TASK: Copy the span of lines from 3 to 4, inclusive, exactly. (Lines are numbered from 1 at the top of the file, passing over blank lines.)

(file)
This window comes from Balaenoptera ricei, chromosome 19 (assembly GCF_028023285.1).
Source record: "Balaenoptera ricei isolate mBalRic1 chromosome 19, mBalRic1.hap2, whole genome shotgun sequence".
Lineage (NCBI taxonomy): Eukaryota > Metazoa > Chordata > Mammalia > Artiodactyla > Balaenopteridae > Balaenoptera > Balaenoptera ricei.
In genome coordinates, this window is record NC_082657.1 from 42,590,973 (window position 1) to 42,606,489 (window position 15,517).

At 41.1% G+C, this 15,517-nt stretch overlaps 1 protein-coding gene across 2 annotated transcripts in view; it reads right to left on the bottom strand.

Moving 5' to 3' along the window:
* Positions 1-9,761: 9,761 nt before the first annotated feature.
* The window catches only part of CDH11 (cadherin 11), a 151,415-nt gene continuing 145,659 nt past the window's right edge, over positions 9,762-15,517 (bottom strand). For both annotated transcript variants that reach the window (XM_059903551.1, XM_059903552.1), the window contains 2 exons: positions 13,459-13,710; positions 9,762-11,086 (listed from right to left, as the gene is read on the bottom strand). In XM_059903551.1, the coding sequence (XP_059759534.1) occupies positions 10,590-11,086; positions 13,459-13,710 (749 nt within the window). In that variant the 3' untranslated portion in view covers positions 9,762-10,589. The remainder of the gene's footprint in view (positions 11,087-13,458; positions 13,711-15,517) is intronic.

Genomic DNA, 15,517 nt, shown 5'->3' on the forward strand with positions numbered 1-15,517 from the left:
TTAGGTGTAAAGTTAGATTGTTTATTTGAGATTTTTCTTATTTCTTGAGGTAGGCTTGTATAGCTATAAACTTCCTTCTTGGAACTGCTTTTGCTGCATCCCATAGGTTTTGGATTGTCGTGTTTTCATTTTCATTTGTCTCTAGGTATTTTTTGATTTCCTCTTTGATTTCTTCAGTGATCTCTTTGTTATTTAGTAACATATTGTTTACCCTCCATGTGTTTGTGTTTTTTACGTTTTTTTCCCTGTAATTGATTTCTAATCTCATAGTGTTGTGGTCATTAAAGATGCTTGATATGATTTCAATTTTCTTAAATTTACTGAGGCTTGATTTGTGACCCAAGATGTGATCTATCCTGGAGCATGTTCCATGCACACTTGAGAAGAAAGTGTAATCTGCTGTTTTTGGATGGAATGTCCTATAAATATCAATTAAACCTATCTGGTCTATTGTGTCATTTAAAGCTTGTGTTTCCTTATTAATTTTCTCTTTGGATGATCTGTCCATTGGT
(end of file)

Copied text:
Lineage (NCBI taxonomy): Eukaryota > Metazoa > Chordata > Mammalia > Artiodactyla > Balaenopteridae > Balaenoptera > Balaenoptera ricei.
In genome coordinates, this window is record NC_082657.1 from 42,590,973 (window position 1) to 42,606,489 (window position 15,517).